Eggs. Sometimes they can be the irritating couple of the food world. Most of the time you want them in your life; they make wonderful company, playing off each other as if they have known one another for an eternity.
But now and then you want them alone: to enjoy the rich personality of Mr Yolk or the frothy giddiness of Ms White. They come as a pair and separation is a complete pain. Not only does one have to endure the nail biting extraction procedure (one drop of yolk and it is game over) but unless you are a wasteful cook, wantonly throwing perfectly good ingredients away, you have to find another recipe for the leftovers.
I was left with this Herculean task the other week after V made macarons. Finding different treats to use four yolks was no easy task. With this in mind, here is my (….the BBC’s) recipe for lemon curd:
4 unwaxed lemons zest and juice
200g unrefined caster sugar
100g unsalted cubed butter
3 free-range eggs, plus 1 free-range egg-yolk
- Introduce the lemon zest and juice, the sugar and the butter to a heatproof bowl. Sit the bowl over a pan of gently simmering water, making sure the water is not touching the bottom of the bowl. Watch the mixture and stir occasionally. Wait until all the butter has melted and not a moment sooner.
- Tenderly and lightly whisk the eggs and egg yolk and stir them into the lemony mixture. Mix the ingredients using the whisk and then leave to cook for 10-13 minutes, stirring every now and again until the mixture is creamy and thick enough to coat the back of a fork.
- Take the lemon curd off the heat and let it stand, stirring occasionally as it cools. Once rested, spoon the lemon curd into sterilised jars and seal. Keep in the fridge until ready to use. Then use judiciously.
Billed as the ‘fastest gameshow in the known universe’, Reflex’s running time of 45 minutes is therefore a perpetual disappointment and from watching it, a slap in the face to literalism. Failing in only the way that BBC gameshows can, it strikes an uneasy and unwise balance between the futuristic severity of The Cube and raucous family fun of The Generation Game; a dystopian hellscape with Radio 2 on in the background *shudder*.
The show hangs it’s hat on the use of slow motion cameras to capture the super quick tasks the teams are set. Sadly, it is in this that the problems lie, as there is about 1 minute of actual action stretched beyond breaking point with replays replaying ad infinitum. One task involved the contestants lying on a large balloon which is then popped and upon landing on a crash mat they have to hit out a light; in real time, that would last 2 seconds but with Reflex it was:
Slow motion balloon popping *cut* slow motion balloon popping *cut* slow motion balloon popping *cut* slow motion balloon popping *cut* person falling *cut* person falling *cut* person falling *cut* person falling and on for three more minutes.
I was trying so hard to stop myself from screaming that I burst a blood vessel in my eye, so desperate was I to be rescued from the tyranny of slow motion (those who have walked behind tourists on London streets will know exactly the problem). Effects like these are meant to accentuate the details of the games rather than provide the context of it; viewers need to get a sense of how quickly these games are over to appreciate the use of the slow motion cameras as opposed to be given blunt force trauma by them.
Then there is Shane Richie, who doesn’t need to have a ‘slo-mo’ camera to make time feel like it is standing still. His jokes are older than the tired polo shirts they make the teams wear and all delivered with the cheeky insouciance of that person in the pub who you wish would choke on a pork scratching.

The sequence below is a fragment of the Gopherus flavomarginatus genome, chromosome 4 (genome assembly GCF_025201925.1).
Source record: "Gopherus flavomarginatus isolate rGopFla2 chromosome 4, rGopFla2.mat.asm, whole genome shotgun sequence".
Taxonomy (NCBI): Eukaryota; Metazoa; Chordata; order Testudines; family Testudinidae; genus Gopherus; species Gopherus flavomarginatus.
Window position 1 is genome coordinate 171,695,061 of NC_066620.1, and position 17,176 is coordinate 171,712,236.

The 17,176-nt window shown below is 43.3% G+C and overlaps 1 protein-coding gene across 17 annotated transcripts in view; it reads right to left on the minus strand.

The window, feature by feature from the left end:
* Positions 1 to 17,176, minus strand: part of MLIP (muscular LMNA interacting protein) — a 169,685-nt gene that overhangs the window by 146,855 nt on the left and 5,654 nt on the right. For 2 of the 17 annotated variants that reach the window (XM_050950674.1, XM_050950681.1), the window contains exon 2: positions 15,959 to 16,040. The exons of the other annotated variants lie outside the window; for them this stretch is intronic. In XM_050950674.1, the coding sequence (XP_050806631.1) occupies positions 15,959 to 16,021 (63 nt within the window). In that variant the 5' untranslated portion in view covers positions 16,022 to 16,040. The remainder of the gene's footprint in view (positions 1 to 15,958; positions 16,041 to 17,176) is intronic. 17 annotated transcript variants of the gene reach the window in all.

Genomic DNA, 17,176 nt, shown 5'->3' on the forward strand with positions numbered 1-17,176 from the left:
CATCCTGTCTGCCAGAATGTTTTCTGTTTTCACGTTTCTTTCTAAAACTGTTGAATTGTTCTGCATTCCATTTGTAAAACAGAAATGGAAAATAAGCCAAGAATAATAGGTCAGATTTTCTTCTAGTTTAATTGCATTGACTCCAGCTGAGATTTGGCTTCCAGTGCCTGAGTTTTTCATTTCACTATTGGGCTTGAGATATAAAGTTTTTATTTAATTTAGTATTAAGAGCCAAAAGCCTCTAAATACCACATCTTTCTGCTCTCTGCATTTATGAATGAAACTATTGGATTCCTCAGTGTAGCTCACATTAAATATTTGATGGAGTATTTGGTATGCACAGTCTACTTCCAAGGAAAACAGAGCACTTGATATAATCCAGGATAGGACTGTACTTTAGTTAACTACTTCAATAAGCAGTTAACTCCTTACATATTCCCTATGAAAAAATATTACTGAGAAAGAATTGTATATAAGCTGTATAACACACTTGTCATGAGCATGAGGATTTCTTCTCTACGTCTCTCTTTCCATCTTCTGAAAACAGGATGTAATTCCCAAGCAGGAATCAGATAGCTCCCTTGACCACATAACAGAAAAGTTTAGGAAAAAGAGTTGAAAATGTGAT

In all, Reflex is like a man on a rack being slowly pulled apart. And when it happens, I’d love to see it in slow-motion.
“Whoever wins, it will change their loife”
“Cooking doesn’t get taffer than this” beam John Torrode and Gregg Wallace, ushering us into another episode of TVs best cookery show. You cannot fault their go-get’em attitude though, you almost start to believe that this is the cooking equivalent of the Roman Gladiatorial Games, with contestants dodging a hurtling mace in order to reach the mace (word play. Boom).
But this programme offers dual pleasures: 1) watching genuinely talented cooks showcase their talents. The skill, the attention and joy they conjure up these culinary masterpieces is just phenomenal, and it leaves you wanting to cheer when John and Gregg give their seal of approval. Gregg can do some of the best *amazed* looks known to man. The depth of expression he manages to put across is masterful: “Mate. That. Is. Heaven…..Heaven” whispers Gregg with just enough emphasis to realise he meant it. He bloody meant it.
But then….2) You want to see the fuck ups. The ones who think they are all that but serve tasteless slop. Ha! Was that a jus you tried to create? As it didn’t look reduced enough to me. Pah. Amateurs. (I forgot to mention, like most shows of a similar ilk MasterChef turns you into an armchair expert. I now can spot a dish that John and Gregg will give a mournful shake of the head to a mile off. Yoghurt? With fish? Are you mental?!?!!?)
But worst of all is the stage the cheffettes go through where they are given a choice of two possible dishes, and forced (I think I saw a set of manacles once) to cook it under the piercing glare of John and Gregg. But it is here that the two presenters come into their own; the high-camp looks they give each other or the food is top quality theatrics. Predominately they fall into a few main camps: the glance at each other with a bemused shake of the head; the raised eyebrow with a slight approving nod; or the ‘break glass in case of emergency’: the holding the head in hands. These little vignettes are one of the most real links to the silent movie era that we are lucky to have today. Treasure them.